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Austria's far right gives two cheers for German sister party's success

VIENNA (Reuters) - Austria’s anti-immigration Freedom Party (FPO), seeking to soften its image before Austrians go to the polls next month, offered only lukewarm praise on Monday for a record election showing by its sister party in neighboring Germany.

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The Alternative for Germany (AfD), which says immigration threatens German culture, shocked the establishment by winning 12.6 percent in Sunday’s national ballot, becoming the first far-right party to enter parliament in more than half a century.

Its close Austrian equivalent, the FPO, has lost its lead in opinion polls to the conservative People’s Party, led by 31-year-old Foreign Minister Sebastian Kurz, who has made a hard line on immigration one of his hallmarks.

But tensions between the conservatives and their coalition partners, the Social Democrats, before Austria’s Oct. 15 parliamentary election mean the FPO has arguably its best chance of entering national government since its leader Heinz-Christian Strache took over the reins 12 years ago.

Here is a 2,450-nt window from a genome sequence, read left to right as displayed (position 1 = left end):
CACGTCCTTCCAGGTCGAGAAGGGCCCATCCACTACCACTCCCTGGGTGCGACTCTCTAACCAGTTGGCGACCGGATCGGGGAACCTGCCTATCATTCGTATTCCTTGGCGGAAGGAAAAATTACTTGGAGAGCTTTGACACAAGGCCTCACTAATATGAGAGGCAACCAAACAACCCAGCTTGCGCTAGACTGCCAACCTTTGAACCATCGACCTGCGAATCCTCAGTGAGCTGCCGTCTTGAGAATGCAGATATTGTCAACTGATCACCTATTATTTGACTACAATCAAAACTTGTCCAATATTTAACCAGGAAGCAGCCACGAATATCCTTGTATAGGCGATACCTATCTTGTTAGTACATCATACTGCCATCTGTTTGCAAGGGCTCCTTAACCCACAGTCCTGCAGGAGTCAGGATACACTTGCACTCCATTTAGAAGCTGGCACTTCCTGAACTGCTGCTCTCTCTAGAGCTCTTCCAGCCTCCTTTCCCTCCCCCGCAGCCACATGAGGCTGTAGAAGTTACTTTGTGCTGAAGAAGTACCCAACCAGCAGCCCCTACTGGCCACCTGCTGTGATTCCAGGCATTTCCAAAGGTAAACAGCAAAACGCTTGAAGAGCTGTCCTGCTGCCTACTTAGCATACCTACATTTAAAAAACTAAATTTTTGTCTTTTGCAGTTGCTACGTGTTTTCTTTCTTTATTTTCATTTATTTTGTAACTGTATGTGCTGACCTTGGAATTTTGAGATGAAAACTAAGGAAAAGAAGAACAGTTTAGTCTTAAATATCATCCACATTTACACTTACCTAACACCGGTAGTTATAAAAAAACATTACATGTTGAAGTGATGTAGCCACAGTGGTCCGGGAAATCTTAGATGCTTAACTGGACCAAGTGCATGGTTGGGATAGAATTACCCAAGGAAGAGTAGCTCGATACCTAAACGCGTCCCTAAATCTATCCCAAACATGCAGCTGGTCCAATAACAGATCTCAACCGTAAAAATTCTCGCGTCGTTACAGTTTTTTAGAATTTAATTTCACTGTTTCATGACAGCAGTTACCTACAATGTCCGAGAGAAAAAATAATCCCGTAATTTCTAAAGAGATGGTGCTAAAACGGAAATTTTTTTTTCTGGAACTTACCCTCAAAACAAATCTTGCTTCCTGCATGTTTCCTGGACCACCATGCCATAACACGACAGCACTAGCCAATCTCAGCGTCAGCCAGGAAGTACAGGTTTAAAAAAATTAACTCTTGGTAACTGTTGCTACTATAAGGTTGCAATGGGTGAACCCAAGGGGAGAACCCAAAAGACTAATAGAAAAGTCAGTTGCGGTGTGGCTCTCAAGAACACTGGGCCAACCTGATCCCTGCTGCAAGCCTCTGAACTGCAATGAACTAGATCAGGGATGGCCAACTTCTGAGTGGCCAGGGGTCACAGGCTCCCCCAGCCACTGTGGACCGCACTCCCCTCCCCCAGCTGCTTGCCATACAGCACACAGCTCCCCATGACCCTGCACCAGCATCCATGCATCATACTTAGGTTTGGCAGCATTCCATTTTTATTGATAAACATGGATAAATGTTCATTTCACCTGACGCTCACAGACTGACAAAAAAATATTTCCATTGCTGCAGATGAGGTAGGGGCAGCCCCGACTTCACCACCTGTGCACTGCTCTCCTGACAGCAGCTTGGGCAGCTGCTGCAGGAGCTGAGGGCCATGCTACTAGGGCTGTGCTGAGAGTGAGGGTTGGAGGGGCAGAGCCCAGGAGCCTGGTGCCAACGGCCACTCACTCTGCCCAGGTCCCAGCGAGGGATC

Strache said on Monday the AfD’s showing was “a huge success”, but added a note of caution.

“We agree (with the AfD) when it comes to analyzing the problems but not necessarily regarding the solutions. There are differences indeed,” Strache told broadcaster ORF, without elaborating. “The AfD is a very young party which is, if you like, still in its infancy.”

The Freedom Party was founded in the 1950s by former Nazis, an aspect of its history the party argues is no longer relevant to its policies. It has positioned itself as staunchly anti-Islam but now courts Jewish voters, with apparently limited success.

Strache has called anti-Semitism “a crime against humanity”, but Austria’s main Jewish group says the FPO is xenophobic and divisive.

While the AfD also denies being a Nazi party, one of its leading candidates, Alexander Gauland, said this month that Germans should take pride in what their soldiers achieved during World Wars One and Two.

“They (the FPO) are clearly setting themselves apart from Gauland’s rhetoric,” political analyst Peter Hajek said of Strache’s remarks.

The AfD leadership cracked within hours of its electoral success on Monday when Frauke Petry, the highest-profile figure in its more moderate wing, stormed out of its victory news conference and abandoned its parliamentary group.

Reporting by Kirsti Knolle; editing by Francois Murphy and John Stonestreet